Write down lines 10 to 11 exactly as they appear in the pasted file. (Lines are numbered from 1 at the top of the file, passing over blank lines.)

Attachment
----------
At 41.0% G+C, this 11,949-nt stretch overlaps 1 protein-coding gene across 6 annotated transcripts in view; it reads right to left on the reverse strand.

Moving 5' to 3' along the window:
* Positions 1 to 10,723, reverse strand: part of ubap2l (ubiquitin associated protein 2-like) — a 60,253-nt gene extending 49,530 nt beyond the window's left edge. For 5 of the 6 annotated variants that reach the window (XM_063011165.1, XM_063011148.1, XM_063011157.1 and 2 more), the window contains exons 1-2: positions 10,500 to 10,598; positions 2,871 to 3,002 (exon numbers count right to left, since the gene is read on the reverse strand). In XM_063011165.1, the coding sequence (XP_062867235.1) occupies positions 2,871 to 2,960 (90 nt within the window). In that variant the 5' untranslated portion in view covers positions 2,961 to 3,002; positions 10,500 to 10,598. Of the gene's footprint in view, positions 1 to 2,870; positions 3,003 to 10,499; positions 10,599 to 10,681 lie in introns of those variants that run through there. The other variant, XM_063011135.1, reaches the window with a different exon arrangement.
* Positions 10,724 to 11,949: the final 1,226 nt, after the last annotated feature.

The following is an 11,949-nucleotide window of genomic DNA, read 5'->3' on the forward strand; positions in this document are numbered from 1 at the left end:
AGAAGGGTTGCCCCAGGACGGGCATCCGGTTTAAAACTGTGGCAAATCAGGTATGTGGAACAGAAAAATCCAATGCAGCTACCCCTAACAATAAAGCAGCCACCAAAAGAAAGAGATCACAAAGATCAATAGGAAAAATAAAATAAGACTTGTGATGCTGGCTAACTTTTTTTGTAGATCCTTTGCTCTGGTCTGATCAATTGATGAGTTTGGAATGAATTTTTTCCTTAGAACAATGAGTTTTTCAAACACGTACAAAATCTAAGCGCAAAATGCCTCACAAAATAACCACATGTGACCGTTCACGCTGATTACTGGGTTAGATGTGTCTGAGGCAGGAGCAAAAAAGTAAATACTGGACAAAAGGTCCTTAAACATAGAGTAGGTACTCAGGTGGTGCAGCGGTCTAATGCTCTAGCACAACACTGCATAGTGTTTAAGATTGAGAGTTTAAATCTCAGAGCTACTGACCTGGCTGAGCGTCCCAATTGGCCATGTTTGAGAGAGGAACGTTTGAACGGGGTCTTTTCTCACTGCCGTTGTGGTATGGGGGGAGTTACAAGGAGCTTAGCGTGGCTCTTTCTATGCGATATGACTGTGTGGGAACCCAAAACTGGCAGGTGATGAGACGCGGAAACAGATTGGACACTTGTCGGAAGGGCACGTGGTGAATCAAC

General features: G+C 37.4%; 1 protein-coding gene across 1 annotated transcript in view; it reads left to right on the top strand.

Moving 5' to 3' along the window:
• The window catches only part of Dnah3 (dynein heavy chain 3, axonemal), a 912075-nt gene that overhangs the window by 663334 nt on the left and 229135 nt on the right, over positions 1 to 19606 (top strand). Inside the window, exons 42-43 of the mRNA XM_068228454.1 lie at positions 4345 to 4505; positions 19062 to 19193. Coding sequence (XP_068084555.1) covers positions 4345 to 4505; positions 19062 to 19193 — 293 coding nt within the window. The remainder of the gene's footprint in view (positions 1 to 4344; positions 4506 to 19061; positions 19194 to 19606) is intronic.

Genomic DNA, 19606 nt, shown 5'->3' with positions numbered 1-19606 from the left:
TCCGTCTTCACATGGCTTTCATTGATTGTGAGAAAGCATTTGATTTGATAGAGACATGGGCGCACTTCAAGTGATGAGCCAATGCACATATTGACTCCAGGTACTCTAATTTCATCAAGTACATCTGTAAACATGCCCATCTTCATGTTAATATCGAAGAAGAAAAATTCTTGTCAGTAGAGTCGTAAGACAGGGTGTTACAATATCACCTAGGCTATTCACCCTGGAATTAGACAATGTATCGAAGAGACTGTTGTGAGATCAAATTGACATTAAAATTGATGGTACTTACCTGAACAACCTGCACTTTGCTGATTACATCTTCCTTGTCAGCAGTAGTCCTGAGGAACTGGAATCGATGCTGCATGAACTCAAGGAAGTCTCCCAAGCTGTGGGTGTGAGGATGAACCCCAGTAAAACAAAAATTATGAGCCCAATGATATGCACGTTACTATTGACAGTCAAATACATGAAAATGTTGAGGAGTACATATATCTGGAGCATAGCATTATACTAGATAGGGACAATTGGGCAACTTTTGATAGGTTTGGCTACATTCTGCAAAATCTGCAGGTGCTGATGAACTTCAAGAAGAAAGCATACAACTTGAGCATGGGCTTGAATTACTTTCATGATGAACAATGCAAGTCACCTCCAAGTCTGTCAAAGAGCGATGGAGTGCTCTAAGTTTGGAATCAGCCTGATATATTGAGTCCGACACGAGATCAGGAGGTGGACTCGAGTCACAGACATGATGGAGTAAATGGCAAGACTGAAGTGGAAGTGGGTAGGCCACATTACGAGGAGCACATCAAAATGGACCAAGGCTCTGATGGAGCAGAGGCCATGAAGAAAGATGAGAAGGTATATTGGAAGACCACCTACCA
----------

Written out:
Genomic DNA, 19606 nt, shown 5'->3' with positions numbered 1-19606 from the left:
TCCGTCTTCACATGGCTTTCATTGATTGTGAGAAAGCATTTGATTTGATAGAGACATGGGCGCACTTCAAGTGATGAGCCAATGCACATATTGACTCCAGGTACTCTAATTTCATCAAGTACATCTGTAAACATGCCCATCTTCATGTTAATATCGAAGAAGAAAAATTCTTGTCAGTAGAGTCGTAAGACAGGGTGTTACAATATCACCTAGGCTATTCACCCTGGAATTAGACAATGTATCGAAGAGACTGTTGTGAGATCAAATTGACATTAAAATTGATGGTACTTACCTGAACAACCTGCACTTTGCTGATTACATCTTCCTTGTCAGCAGTAGTCCTGAGGAACTGGAATCGATGCTGCATGAACTCAAGGAAGTCTCCCAAGCTGTGGGTGTGAGGATGAACCCCAGTAAAACAAAAATTATGAGCCCAATGATATGCACGTTACTATTGACAGTCAAATACATGAAAATGTTGAGGAGTACATATATCTGGAGCATAGCATTATACTAGATAGGGACAATTGGGCAACTTTTGATAGGTTTGGCTACATTCTGCAAAATCTGCAGGTGCTGATGAACTTCAAGAAGAAAGCATACAACTTGAGCATGGGCTTGAATTACTTTCATGATGAACAATGCAAGTCACCTCCAAGTCTGTCAAAGAGCGATGGAGTGCTCTAAGTTTGGAATCAGCCTGATATATTGAGTCCGACACGAGATCAGGAGGTGGACTCGAGTCACAGACATGATGGAGTAAATGGCAAGACTGAAGTGGAAGTGGGTAGGCCACATTACGAGGAGCACATCAAAATGGACCAAGGCTCTGATGGAGCAGAGGCCATGAAGAAAGATGAGAAGGTATATTGGAAGACCACCTACCA